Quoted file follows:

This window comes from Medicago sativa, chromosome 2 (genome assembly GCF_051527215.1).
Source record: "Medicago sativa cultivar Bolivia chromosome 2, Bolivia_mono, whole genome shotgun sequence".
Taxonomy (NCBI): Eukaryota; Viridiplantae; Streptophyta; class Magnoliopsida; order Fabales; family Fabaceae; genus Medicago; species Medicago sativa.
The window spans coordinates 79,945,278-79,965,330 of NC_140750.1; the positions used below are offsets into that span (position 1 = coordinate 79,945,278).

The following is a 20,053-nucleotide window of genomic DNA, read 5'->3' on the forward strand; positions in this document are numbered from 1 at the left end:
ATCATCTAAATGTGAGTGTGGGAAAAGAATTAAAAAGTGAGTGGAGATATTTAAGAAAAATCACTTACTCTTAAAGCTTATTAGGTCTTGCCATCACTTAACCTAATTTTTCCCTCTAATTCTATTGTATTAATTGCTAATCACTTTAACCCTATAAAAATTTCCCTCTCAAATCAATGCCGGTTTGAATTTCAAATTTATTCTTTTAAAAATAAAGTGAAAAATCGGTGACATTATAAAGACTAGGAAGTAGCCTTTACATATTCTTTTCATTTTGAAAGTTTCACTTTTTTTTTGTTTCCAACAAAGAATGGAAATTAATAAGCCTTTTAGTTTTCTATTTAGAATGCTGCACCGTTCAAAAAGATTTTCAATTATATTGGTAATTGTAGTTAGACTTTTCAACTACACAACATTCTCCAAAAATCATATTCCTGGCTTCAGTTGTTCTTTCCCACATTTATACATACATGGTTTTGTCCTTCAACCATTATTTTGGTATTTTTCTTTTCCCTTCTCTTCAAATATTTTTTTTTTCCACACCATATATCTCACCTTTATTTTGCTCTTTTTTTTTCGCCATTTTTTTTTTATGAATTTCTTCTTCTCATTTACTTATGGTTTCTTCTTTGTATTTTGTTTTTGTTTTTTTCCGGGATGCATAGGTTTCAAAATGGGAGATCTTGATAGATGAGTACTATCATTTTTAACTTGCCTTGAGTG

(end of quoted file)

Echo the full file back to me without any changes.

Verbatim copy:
This window comes from Medicago sativa, chromosome 2 (genome assembly GCF_051527215.1).
Source record: "Medicago sativa cultivar Bolivia chromosome 2, Bolivia_mono, whole genome shotgun sequence".
Taxonomy (NCBI): Eukaryota; Viridiplantae; Streptophyta; class Magnoliopsida; order Fabales; family Fabaceae; genus Medicago; species Medicago sativa.
The window spans coordinates 79,945,278-79,965,330 of NC_140750.1; the positions used below are offsets into that span (position 1 = coordinate 79,945,278).

The following is a 20,053-nucleotide window of genomic DNA, read 5'->3' on the forward strand; positions in this document are numbered from 1 at the left end:
ATCATCTAAATGTGAGTGTGGGAAAAGAATTAAAAAGTGAGTGGAGATATTTAAGAAAAATCACTTACTCTTAAAGCTTATTAGGTCTTGCCATCACTTAACCTAATTTTTCCCTCTAATTCTATTGTATTAATTGCTAATCACTTTAACCCTATAAAAATTTCCCTCTCAAATCAATGCCGGTTTGAATTTCAAATTTATTCTTTTAAAAATAAAGTGAAAAATCGGTGACATTATAAAGACTAGGAAGTAGCCTTTACATATTCTTTTCATTTTGAAAGTTTCACTTTTTTTTTGTTTCCAACAAAGAATGGAAATTAATAAGCCTTTTAGTTTTCTATTTAGAATGCTGCACCGTTCAAAAAGATTTTCAATTATATTGGTAATTGTAGTTAGACTTTTCAACTACACAACATTCTCCAAAAATCATATTCCTGGCTTCAGTTGTTCTTTCCCACATTTATACATACATGGTTTTGTCCTTCAACCATTATTTTGGTATTTTTCTTTTCCCTTCTCTTCAAATATTTTTTTTTTCCACACCATATATCTCACCTTTATTTTGCTCTTTTTTTTTCGCCATTTTTTTTTTATGAATTTCTTCTTCTCATTTACTTATGGTTTCTTCTTTGTATTTTGTTTTTGTTTTTTTCCGGGATGCATAGGTTTCAAAATGGGAGATCTTGATAGATGAGTACTATCATTTTTAACTTGCCTTGAGTG